Case in point, recently I was in bed with a friend and I actually suggested that we watch We Have To Stop Now: Season Two. Way to go, Barbagallo. What in the name of goodness and peace was I thinking? Did I want to sleep on the couch? Now, in my defense, I had actually seen season one and considered this viewing (bullshit alert) an extension of my original criticism, not to mention the fact I was watching on newly discovered www.buskfilms.com (not bullshit/my review for Luke Woodward’s Enough Man pending); nonetheless, it was an unacceptable selection. Mercifully, my friend was so bored, making out with me in the face of offensively innocuous fluff actually became the only option. So maybe I am a genius. Still, it ruffled my feathers. I don’t want to be the kind of person who is sleeping through the whole experience of my life in lieu of dogfighting my own internalized homophobia once in awhile. I don’t want to be the kind of person who’s not pioneering a shitty, precarious, cultural minefield out of mental laziness or shame. I don’t want to be the kind of person who introduces a new gay to queer film by showing them a web vehicle for Suzanne Westenhoefer. (http://www.youtube.com/watch?v=u6cnhPfuhvI … For the record, I think she’s great, but that’s more like something I wanna tell you on the seventh date or enjoy privately with a slab of artificial crab meat and a stained pair of yoga pants.)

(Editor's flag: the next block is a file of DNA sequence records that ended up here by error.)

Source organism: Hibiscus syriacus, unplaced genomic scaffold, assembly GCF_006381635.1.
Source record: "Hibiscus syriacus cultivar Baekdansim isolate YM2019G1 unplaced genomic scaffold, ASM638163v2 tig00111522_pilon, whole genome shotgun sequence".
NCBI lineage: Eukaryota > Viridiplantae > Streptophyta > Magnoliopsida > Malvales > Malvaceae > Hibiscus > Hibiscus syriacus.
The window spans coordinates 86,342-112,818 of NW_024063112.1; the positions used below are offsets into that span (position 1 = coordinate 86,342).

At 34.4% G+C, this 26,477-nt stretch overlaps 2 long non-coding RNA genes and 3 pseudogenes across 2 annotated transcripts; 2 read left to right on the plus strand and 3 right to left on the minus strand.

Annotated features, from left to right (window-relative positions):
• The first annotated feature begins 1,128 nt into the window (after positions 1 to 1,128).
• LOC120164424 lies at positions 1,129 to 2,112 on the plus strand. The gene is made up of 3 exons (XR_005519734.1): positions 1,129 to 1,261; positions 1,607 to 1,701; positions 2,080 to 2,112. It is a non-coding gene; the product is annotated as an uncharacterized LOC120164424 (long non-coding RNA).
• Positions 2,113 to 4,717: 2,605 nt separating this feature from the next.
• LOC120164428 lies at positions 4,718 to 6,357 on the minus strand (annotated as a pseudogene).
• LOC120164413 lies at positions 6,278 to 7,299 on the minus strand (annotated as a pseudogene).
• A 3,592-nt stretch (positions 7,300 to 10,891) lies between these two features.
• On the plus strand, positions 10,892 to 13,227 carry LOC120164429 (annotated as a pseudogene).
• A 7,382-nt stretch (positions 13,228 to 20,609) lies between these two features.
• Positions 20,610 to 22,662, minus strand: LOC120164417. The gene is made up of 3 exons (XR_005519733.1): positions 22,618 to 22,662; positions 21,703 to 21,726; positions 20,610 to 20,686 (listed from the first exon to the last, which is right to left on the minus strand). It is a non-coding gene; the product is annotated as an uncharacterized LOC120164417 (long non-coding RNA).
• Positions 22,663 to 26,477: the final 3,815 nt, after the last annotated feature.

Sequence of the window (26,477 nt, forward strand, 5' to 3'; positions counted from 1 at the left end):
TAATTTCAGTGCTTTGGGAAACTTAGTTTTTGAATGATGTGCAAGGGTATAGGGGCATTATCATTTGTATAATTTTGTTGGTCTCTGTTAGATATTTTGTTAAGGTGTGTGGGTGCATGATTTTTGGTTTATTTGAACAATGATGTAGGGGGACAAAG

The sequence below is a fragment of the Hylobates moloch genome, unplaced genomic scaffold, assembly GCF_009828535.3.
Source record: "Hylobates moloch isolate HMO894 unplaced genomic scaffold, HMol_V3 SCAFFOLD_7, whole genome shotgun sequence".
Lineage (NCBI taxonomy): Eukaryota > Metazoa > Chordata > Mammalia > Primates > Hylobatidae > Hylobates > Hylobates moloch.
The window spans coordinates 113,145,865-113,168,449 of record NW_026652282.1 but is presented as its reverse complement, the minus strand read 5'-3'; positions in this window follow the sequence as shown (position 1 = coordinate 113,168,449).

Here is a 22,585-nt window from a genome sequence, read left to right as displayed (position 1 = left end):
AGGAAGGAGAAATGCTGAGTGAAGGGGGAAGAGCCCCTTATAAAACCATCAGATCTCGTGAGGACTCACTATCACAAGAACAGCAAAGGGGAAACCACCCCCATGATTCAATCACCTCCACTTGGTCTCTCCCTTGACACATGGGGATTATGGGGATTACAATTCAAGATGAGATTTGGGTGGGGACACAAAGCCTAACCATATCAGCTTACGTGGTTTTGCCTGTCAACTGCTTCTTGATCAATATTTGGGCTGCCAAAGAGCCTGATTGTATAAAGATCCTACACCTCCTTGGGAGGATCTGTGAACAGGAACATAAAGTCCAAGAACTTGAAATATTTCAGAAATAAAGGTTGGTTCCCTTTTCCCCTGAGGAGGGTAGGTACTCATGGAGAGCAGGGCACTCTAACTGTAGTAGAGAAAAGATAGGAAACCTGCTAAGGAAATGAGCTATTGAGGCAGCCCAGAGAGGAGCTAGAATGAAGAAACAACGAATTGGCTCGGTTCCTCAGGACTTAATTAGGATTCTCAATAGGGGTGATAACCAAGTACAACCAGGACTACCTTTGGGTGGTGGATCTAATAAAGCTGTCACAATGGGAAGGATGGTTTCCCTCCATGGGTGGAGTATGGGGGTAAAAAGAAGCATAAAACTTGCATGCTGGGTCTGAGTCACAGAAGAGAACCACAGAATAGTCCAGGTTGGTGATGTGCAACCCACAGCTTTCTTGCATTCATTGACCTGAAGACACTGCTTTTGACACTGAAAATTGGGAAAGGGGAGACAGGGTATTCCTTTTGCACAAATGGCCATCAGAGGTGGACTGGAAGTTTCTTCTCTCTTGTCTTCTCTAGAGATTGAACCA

So, from now on I’m going to make that extra effort. I’m going to make it my responsibility to make these reviews as damn good as I can, even if the work is bad and the situations implausible. In other words, I’m going to accept the fact that I am not just a passive viewer in these situations at the cinema, but a participant in artistic exchange and a creator in my own right. Freshman semiotics, anyone? Notes on Camp, perhaps? Now, manifesto tucked safely in flannel sheets, where was I …